blogger what’s playing hack

That little playlist automation script I talked about earlier was neat, but sort of limited.

I was thinking that it would’ve been neat to also update that script when I listed to some music at work, but since FTP is out of the question in that case, I had to come up with something different.
A HTTP post would’ve worked, but since I didn’t feel like writing some ASP/PHP script somewhere to store the data into a database, I thought of using a second blog to store the playlist instead. I could then change the blogs template in such a way that it would render javascript code instead of html code, so I could include it in this blogs template, and have it print out my most recently played tunes.
Sweet!

So this is what I did.
To get the data in the blog I’ve set it up to use an email address to receive posts on, and automatically publish those. I’m using Blat to email a textfile containing the last mp3’s info, which is created by the AMIP “now playing” WinAmp plugin, to the blogs email address.

I changed the template so it generates javascript code to populate a class that stores the data, using the “number of posts” setting to control the number of items written into the script (e.g. 10), which is also the number of items that will be displayed in the result.
This worked fine, besides for the fact that blogger insert a number of custom HTML headers (like the blogger toolbar) into the file, which screwed up the javascript include. Fortunately, when you have blogger publish the page using FTP to a different server, this doesn’t happen, so my javascript include is now clean, and ready to be used.

W00t!!

It ain’t perfect though, but nothing in life is, isn’t it. I noticed that sometimes blogger seems to have some trouble posting the results automatically from the email interface, especially in the evening, why the US gets active I guess, but few emails seem to really go lost. I get an “XML-RPC Error or Publishing Problem” error message now and then, and I guess zapping through some mp3’s, and thus sending some emails in short sequence of each other, might be simply choking the blog a bit… oh well. I did extend the update delay in AMIP to 40 seconds to prevent zapping around from being noticed, giving me some time to skip that Britney Spears track before it ends up in the log…
At other times there seems to be a delay processing the posts, which means the now playing list can be behind on what’s really playing at the moment, but that’s no biggy either. I’ll just remove the time indication if it starts to annoy me too much.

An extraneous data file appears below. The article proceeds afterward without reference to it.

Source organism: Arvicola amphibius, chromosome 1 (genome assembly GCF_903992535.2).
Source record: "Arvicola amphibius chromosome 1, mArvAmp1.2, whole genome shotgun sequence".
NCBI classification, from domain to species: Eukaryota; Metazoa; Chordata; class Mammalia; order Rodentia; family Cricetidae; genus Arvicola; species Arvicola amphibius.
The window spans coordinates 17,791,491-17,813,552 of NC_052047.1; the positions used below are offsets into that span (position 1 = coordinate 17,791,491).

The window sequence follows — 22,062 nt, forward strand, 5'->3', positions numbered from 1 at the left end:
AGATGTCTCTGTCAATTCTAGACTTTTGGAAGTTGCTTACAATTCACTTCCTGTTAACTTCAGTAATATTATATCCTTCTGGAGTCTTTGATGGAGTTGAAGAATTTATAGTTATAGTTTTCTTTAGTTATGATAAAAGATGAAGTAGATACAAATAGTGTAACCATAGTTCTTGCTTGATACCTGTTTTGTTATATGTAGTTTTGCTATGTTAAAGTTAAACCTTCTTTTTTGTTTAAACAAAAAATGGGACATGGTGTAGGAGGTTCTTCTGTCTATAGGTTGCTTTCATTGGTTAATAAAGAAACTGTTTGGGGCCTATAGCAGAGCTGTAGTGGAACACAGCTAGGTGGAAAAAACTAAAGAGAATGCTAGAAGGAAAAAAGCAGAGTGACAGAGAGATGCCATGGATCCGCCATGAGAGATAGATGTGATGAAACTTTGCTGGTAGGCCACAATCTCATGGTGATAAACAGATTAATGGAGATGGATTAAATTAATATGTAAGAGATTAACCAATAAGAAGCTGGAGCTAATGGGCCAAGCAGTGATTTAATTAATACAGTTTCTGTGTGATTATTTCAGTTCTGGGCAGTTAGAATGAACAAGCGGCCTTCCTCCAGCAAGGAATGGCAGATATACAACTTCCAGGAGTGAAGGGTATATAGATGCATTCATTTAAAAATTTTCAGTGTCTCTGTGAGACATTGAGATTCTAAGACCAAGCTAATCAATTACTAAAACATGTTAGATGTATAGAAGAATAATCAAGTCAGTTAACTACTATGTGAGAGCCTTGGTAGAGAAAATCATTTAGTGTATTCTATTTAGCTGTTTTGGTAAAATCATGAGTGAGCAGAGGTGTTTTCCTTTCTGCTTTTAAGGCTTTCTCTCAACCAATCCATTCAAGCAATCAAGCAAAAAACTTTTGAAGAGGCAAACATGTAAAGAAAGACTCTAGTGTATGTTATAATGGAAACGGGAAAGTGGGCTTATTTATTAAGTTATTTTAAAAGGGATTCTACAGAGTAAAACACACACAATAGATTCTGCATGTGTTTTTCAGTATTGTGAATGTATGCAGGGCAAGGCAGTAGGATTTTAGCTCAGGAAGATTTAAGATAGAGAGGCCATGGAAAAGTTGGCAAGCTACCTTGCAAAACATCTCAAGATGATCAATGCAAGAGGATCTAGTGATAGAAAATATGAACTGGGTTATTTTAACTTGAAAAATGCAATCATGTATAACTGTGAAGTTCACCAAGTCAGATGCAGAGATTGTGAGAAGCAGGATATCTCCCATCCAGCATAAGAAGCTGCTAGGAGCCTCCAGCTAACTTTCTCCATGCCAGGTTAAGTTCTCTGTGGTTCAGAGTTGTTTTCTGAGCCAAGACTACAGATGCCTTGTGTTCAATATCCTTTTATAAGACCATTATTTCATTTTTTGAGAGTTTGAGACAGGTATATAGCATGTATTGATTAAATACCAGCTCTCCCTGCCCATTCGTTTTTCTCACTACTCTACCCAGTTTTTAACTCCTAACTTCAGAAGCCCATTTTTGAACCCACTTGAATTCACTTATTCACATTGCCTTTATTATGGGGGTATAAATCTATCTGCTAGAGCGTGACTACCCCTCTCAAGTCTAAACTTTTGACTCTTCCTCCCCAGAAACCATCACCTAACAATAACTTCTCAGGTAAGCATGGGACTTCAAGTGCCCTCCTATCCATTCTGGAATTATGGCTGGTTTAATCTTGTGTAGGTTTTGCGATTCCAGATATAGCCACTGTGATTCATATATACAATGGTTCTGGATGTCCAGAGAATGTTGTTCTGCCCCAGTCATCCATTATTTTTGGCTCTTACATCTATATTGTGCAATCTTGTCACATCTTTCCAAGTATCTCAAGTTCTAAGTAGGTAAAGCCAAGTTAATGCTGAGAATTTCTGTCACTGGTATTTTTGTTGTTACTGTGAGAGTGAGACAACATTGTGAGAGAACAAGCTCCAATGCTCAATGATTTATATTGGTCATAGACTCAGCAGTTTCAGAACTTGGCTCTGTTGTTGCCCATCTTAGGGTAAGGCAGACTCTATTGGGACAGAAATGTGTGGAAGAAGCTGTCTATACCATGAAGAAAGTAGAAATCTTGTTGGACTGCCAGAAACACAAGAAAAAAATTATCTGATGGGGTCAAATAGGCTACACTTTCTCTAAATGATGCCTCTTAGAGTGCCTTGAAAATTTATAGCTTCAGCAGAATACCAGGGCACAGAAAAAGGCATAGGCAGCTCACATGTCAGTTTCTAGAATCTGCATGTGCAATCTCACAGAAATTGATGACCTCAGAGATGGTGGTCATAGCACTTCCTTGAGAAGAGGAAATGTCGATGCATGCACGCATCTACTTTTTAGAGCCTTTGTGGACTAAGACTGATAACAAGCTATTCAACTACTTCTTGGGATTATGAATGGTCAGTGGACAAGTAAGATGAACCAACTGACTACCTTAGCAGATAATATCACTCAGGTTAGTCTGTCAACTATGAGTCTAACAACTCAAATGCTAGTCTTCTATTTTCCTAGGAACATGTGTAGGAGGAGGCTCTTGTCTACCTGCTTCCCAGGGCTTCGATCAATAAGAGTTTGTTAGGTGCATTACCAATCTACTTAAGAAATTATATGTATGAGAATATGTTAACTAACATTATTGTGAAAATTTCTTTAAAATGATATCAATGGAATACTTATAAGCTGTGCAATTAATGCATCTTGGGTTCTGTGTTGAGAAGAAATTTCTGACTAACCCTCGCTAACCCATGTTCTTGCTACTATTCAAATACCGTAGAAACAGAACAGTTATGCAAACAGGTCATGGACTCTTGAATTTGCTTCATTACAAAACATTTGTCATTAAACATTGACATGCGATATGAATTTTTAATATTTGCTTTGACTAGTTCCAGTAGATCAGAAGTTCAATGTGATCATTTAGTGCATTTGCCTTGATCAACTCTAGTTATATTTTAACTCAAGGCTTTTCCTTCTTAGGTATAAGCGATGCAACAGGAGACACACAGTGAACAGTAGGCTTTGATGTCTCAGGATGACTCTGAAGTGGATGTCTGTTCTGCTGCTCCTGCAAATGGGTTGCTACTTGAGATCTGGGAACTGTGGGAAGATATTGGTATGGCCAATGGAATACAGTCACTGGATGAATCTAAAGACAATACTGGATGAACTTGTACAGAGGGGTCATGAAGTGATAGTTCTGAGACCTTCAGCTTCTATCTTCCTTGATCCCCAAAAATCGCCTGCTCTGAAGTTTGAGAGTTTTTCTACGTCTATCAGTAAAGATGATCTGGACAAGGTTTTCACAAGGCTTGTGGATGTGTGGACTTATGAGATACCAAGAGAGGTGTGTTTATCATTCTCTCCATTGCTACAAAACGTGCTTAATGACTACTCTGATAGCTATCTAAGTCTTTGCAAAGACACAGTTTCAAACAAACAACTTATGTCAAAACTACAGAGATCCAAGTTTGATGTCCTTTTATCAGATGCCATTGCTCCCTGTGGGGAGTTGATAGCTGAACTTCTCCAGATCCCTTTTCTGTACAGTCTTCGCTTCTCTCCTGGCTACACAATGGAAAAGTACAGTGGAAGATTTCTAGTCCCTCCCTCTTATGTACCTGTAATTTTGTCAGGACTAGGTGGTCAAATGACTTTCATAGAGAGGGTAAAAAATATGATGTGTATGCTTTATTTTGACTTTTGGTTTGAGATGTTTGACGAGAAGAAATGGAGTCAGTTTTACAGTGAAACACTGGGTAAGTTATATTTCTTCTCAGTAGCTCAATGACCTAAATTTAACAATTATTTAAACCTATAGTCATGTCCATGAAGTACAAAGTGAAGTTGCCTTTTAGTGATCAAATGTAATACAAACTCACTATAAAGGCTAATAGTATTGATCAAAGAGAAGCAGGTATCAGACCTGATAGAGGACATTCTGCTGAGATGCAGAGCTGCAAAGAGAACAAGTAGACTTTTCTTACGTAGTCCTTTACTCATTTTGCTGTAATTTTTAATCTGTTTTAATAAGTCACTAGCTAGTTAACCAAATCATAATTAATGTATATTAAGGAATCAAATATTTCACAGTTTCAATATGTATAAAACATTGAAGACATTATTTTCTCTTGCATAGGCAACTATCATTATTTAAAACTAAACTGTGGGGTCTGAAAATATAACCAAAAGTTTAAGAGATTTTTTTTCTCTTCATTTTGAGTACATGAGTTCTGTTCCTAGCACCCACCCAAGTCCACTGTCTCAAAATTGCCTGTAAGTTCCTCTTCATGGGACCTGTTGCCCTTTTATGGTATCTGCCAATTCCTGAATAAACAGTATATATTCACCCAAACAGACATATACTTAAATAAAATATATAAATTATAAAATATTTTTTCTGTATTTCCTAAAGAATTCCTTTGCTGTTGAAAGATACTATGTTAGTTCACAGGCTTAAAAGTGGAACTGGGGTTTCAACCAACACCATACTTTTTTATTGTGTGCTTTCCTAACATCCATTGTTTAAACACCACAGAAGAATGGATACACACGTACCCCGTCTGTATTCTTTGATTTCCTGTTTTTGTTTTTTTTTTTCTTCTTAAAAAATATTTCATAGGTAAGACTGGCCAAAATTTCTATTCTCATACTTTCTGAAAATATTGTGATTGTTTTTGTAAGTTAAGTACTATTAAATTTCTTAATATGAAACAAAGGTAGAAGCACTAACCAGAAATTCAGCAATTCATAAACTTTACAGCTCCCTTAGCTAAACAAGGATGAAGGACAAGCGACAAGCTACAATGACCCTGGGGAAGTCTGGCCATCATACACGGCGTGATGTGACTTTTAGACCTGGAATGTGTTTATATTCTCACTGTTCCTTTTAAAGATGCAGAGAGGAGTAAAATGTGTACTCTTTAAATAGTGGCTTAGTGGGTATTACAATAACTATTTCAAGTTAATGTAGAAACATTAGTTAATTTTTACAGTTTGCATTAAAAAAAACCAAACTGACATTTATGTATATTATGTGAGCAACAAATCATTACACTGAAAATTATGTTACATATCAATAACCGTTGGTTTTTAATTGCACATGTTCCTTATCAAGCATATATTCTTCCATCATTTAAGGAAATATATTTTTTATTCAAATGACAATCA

Here’s some of the code in case you’re interested in the more technical stuff (as if it wasn’t technical enough already, whoehahahaha!!):

The playlist blogs template:

<Blogger>
playlist.add("", "<$BlogItemBody$>");
</Blogger>

Which results into something like this:

playlist.add("12/11/2004 07:33:31 PM", "bong ra - kinkfmmix");
playlist.add("12/11/2004 02:34:48 PM", "kid606 how we shock it");

This piece of script takes care of handling and writing the playlist. Feel free to rip it.


function Playlist(){
this.items = new Array();

this.add = Playlist_add;
this.last = Playlist_last;
this.getItem = Playlist_getItem;
}

function Playlist_add(date, item){
var re;
re = /<\/(.*)>/g; // remove html end tags
item = item.replace(re, “”);
re = /<(.*)>/g; // remove html start tags
item = item.replace(re, “”);
this.items[this.items.length]=Array(new Date(date), item);
}

function Playlist_last(){
return this.getItem(0);
//return this.items[0][1] + ” at ” + this.items[0][0];
}

function Playlist_getItem(index) {
var result = “”;
var now = new Date();
var itemdate;

if (this.items.length > index) {
/*
itemdate = this.items[index][0];
if (itemdate.getDay() == now.getDay()) {
result = itemdate.getHours() + “:” + itemdate.getMinutes();
} else {
result = itemdate.getDate() + “/” + (itemdate.getMonth()+1) + ” ” + itemdate.getHours() + “:” + itemdate.getMinutes();
}
result = “” + result +”
result += ” : ” + this.items[index][1];
*/
result += this.items[index][1];
}
return result;
}

function getPlaylistHTML() {
var i;
var s = “”;

for (ix=0; ix < playlist.items.length; ix++) {
s += playlist.getItem(ix) + ”
“;
}
return s;
}

function showPlaylist() {
document.write(getPlaylistHTML());
}

var playlist = new Playlist();

One of the cool things about this thing is that the blog has become a crude database, which can be exported to XML easily, and used for whatever purpose I see fit.
Now I just have to keep RIAA away from it… ;)

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